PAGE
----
If you look at policy manuals around the country, you will find sick leave policies that say if an employee is going to be away from work due to illness for more than 3 days, they are required to bring a doctor’s note to work to explain the absence. Often this costs the employee money to obtain and it takes time away from the rest they are supposed to be getting as they haul themselves to the Doctor or a walk-in clinic to get the required note.
The need for a sign-off from a Doctor, before they can consider an employee sick enough not to come to work, is a time-honoured tradition that organizations are holding onto. However, it begs asking, “How’s that working for you?”
In today’s progressive workplace, it is time for the Doctor’s note to go the way of the dodo bird. Instead, organizations need to build a culture of trust and accountability and if someone is sick, then they are sick and they stay home.
In fact, we would go so far as to say that employers should tell their employees to stay home when they are sick so that they don’t bring their germs into the workplace and spread them around — potentially making everyone sick!
This idea may have some employers shaking their heads and thinking that they are going to be taken advantage of by their employees. They may fear that people will be calling in sick frequently because they don’t have to prove their absence. Our response to that may not be popular!
If people are rushing to call in sick because they don’t have to provide a note from a medical professional, then you have bigger issues than an out-dated policy. In workplaces that have a foundation of trust, accountability and integrity, people don’t behave according to policy, they behave according to the alignment they have with the values of the organization.
So, what should you do if you have a “Doctor’s note” policy in your organization? Here are some ideas on how to manage without it:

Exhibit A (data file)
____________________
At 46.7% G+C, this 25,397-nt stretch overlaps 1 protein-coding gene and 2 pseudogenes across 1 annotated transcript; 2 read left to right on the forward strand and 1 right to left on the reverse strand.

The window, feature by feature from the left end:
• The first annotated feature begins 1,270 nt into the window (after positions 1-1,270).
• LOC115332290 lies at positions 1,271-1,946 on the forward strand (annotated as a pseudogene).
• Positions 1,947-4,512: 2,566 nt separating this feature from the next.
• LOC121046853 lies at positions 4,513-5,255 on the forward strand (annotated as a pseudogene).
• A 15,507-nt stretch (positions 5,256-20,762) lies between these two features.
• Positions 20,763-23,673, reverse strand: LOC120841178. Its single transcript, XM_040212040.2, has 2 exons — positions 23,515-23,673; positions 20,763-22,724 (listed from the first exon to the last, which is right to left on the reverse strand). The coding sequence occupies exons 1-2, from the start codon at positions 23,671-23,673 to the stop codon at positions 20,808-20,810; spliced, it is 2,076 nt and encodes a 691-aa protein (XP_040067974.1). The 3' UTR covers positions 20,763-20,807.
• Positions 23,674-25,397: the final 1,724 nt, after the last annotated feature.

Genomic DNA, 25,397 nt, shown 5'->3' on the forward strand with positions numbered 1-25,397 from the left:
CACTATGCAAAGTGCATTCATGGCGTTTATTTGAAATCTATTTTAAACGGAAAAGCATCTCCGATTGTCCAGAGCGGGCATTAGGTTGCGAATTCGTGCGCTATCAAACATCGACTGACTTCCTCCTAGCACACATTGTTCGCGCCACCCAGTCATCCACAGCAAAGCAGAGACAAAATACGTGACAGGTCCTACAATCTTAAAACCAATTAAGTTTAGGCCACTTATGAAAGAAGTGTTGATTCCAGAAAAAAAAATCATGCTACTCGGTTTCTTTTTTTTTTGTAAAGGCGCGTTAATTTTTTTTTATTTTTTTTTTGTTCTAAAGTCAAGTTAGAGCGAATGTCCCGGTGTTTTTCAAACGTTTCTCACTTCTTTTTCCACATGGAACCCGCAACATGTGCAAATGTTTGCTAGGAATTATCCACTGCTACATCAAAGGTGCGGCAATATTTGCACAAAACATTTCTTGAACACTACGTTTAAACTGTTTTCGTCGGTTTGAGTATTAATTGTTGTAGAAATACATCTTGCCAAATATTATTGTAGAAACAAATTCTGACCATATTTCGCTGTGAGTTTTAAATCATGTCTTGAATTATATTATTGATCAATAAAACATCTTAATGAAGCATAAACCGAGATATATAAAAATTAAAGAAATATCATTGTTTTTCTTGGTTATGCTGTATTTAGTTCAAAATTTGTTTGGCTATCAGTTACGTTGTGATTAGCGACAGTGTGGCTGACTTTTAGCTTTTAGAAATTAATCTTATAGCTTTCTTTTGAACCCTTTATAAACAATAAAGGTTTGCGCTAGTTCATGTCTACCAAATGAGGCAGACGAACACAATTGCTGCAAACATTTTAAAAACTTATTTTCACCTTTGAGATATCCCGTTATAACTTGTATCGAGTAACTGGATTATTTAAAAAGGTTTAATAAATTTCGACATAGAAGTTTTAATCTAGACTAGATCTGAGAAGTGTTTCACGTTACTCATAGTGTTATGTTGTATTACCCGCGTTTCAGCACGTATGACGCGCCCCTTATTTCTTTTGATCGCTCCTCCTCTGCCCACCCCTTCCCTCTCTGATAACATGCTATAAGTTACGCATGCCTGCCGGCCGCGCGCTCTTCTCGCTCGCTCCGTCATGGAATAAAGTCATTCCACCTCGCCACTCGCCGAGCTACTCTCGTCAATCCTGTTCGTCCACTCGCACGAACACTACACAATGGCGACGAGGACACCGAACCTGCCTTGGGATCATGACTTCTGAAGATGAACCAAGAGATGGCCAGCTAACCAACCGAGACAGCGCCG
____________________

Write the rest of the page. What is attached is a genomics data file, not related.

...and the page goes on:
- Implement Personal Leave days and get rid of the whole concept of “sick days.” Trust people to use their time off as they need it and for whatever reason they need. Coming to work unable to perform is unproductive. Giving people the flexibility to take time off as they need will go a long way toward building a culture of accountability.
- Remove the Doctor’s note requirement as a “must provide” and instead soften the language so that you have it as an option to request a Doctor’s note, if required. You could use phrasing such as: “Employees may be required to bring in a note from a Doctor explaining the absence.” This gives you the option to require it if there is an ongoing issue, but not require it for illnesses such as the common cold or flu.
- Extend the absence requirement – if your policy is currently at play after a 3-day absence, consider extending that to more than 5 days. The common cold and/or flu can keep a person at home for 3 days easily but it is unlikely they would be home for more than 5. This lightens the requirement but still gives you some security if the absence appears excessive.
Employees appreciate being treated with respect and trust. Changing the Doctor’s note requirement in your sick leave policy sends a strong message that you trust your employees and have faith in their behaviour. This will go a long way to building the kind of workplace culture that makes for a great place to work!
Your Engaged HR Assignment
Review your sick leave policy and talk to your staff about it. Does it need changing? Is there anything different you could do that would bring a stronger sense of trust into your workplace?
Would love to hear what you think about this! Please leave a comment below about your next step!